Written by By Staff Writer
Harvard Law School graduate Hamid Karzai will not seek re-election in Afghanistan’s presidential election next month, the Independent Election Commission announced Wednesday.
Karzai, who is stepping down as president after 12 years in office, will remain chief executive officer and head of the government’s High Peace Council, the commission said.
A spokesman for Karzai, Johan Deutsch, said the president “spoke to the commission today to inform them of his decision to not run in the upcoming election.”
“(Karzai) holds himself to the same highest standards for ethical conduct and transparency in his conduct of all his business affairs,” Deutsch told CNN.
The ongoing controversy over Karzai’s race and eligibility to run was a major factor in his decision to take himself out of the running, he said.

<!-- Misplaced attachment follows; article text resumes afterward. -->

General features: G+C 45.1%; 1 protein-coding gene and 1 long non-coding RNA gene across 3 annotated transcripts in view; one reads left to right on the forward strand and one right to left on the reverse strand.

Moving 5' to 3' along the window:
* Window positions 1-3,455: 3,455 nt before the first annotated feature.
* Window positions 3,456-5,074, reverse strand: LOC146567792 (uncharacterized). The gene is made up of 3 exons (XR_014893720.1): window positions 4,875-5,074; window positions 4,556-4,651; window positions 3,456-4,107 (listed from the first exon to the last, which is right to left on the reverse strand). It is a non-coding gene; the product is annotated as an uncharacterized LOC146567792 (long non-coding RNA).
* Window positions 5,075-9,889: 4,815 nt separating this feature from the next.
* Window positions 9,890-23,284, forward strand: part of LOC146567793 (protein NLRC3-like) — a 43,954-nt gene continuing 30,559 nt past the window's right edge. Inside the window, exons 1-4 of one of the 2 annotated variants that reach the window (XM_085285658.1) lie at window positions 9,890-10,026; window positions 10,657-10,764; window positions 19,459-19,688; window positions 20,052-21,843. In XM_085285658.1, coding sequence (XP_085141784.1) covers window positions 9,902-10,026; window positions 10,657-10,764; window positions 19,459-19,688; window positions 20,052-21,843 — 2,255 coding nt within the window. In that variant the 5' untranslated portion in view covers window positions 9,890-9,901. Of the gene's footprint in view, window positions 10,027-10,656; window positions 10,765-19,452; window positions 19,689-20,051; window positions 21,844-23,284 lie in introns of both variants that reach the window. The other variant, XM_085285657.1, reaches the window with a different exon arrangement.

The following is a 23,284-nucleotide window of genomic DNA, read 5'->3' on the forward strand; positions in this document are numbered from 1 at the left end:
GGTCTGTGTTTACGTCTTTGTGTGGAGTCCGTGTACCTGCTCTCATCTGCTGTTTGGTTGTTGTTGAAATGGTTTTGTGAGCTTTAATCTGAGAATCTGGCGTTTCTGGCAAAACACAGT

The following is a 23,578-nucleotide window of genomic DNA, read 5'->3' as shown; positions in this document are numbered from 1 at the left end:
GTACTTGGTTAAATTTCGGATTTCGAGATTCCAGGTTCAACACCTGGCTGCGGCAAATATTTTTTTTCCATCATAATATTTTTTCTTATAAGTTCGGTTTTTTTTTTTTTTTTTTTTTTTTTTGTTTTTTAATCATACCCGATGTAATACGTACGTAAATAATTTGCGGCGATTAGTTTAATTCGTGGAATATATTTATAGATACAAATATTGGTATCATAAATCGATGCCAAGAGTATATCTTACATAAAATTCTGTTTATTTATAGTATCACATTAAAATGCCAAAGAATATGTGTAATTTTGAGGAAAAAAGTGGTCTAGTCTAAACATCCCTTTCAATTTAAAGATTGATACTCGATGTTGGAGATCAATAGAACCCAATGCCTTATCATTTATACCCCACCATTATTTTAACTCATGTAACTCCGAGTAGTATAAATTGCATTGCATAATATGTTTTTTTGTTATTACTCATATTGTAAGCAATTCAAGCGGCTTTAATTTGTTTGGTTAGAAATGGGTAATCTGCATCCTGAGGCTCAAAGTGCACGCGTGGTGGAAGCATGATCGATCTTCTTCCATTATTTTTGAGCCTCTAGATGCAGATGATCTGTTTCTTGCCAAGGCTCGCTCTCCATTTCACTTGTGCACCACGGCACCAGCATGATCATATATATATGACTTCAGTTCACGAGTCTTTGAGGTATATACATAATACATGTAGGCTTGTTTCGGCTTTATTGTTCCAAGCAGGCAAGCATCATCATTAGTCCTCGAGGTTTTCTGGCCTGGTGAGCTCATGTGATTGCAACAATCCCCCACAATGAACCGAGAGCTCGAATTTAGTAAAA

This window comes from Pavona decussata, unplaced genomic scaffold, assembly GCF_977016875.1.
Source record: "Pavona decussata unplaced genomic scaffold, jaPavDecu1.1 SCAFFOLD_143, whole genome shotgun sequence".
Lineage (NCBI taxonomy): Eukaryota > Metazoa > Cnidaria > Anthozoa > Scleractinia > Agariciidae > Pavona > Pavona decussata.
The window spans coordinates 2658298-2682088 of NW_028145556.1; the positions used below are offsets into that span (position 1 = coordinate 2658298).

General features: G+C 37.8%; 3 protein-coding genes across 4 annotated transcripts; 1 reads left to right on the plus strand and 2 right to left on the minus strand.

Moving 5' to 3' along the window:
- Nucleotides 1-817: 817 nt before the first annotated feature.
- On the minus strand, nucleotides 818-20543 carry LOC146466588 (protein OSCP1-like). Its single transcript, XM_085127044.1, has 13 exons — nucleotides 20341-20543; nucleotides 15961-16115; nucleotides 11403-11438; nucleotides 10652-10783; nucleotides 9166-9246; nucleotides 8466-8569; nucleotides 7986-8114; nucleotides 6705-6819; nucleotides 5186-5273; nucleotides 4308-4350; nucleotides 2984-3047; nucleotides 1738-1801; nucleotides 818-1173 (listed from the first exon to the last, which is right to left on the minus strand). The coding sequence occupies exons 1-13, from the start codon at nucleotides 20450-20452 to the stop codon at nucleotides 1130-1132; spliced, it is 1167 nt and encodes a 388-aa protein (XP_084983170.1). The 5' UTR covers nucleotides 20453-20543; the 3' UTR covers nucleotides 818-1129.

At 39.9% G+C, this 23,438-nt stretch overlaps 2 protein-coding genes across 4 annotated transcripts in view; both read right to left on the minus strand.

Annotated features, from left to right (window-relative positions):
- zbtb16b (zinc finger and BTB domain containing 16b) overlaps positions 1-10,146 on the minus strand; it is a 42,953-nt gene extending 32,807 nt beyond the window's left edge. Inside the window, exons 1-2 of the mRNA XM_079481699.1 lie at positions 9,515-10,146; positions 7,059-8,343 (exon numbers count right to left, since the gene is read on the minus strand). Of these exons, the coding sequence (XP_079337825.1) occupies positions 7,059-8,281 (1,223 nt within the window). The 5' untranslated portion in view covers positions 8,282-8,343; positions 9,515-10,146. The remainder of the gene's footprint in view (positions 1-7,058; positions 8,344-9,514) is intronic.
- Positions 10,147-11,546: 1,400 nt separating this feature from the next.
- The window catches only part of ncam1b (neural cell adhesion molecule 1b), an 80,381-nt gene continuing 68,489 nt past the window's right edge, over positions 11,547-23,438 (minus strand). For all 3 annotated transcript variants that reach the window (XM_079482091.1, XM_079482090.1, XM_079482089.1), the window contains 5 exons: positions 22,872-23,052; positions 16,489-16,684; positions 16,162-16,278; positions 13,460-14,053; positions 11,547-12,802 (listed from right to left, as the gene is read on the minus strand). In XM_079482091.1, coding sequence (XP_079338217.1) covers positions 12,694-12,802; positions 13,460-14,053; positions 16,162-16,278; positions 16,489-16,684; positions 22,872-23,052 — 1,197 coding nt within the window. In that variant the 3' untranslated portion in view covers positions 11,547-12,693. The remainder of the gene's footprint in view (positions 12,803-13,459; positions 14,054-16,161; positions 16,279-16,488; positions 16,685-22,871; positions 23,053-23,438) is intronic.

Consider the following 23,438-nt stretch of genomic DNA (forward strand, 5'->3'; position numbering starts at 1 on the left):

Karzai is president since the country’s 2001 ouster of the Islamist Taliban regime. He had yet to formally announce whether he intended to stand in the election.
Karzai won a disputed 2001 election with 53% of the vote, the U.N.-backed Electoral Complaints Commission ruled in 2012. The commission said at least 400,000 ballots that Karzai failed to disclose contained forged signatures and his victory by fewer than 300,000 votes was illegal. Karzai appealed the ruling.
A vocal critic of the U.S. military, Karzai considers it vital that the U.S. honor its 2016 military agreement under which U.S. forces are due to continue fighting the Taliban and al Qaeda after this year.
While his brother was arrested last year on charges of drug trafficking, neither he nor President Karzai have said anything to confirm that his decision had been made.